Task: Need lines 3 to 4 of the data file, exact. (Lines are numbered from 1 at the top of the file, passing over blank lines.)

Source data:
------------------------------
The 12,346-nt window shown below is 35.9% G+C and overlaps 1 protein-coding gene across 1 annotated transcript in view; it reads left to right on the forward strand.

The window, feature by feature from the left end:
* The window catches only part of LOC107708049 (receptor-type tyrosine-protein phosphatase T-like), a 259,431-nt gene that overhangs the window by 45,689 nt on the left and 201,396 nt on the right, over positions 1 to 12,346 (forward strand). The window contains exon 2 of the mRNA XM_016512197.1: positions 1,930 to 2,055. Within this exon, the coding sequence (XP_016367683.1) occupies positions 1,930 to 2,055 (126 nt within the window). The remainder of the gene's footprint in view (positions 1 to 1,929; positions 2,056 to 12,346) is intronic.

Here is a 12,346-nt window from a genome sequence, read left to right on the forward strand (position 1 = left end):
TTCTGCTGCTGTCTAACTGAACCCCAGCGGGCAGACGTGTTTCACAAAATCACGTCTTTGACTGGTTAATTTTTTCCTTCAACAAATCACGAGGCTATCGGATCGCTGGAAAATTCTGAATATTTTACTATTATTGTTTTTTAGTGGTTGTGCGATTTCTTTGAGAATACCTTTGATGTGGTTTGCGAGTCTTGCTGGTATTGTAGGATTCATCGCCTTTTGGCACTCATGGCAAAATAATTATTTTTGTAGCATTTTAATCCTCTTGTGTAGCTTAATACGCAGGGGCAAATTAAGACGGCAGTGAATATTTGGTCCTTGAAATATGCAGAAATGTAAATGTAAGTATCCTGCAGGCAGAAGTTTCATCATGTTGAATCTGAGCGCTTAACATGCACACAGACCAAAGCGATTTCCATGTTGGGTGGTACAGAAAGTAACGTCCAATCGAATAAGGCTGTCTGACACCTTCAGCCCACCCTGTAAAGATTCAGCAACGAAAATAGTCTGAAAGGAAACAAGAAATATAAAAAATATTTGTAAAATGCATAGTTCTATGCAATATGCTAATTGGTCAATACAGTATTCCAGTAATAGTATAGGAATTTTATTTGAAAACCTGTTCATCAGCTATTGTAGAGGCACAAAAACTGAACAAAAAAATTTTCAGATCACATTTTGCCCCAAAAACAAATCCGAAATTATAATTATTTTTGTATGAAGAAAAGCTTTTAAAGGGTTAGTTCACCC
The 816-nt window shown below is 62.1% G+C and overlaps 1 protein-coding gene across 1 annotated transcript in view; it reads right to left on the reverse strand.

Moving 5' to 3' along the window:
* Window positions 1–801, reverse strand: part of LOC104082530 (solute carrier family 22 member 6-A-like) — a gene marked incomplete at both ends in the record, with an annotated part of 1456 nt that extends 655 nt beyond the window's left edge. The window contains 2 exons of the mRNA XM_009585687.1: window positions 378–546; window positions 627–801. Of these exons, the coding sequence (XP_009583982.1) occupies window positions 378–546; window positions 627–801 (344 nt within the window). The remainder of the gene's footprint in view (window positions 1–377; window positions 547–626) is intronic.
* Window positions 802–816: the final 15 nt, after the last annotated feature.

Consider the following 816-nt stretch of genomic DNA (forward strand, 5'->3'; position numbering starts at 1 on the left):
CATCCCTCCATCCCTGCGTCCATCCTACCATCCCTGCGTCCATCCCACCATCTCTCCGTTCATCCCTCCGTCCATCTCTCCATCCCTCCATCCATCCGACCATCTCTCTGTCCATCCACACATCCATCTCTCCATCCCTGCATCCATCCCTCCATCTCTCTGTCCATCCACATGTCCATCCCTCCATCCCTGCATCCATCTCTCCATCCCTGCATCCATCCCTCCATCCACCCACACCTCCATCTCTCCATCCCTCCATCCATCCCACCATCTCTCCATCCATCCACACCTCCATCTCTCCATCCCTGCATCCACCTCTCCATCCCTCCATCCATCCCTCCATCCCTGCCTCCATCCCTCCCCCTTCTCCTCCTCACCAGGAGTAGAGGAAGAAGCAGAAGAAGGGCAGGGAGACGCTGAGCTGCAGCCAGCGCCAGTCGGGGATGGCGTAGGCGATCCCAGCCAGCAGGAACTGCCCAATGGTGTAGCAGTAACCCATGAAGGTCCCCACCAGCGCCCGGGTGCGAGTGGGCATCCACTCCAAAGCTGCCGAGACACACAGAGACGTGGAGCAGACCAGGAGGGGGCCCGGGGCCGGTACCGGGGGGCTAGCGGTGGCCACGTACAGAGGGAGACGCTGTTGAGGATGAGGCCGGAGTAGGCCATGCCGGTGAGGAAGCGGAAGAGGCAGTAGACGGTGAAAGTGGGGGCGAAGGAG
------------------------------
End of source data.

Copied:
* The window catches only part of LOC107708049 (receptor-type tyrosine-protein phosphatase T-like), a 259,431-nt gene that overhangs the window by 45,689 nt on the left and 201,396 nt on the right, over positions 1 to 12,346 (forward strand). The window contains exon 2 of the mRNA XM_016512197.1: positions 1,930 to 2,055. Within this exon, the coding sequence (XP_016367683.1) occupies positions 1,930 to 2,055 (126 nt within the window). The remainder of the gene's footprint in view (positions 1 to 1,929; positions 2,056 to 12,346) is intronic.

Here is a 12,346-nt window from a genome sequence, read left to right on the forward strand (position 1 = left end):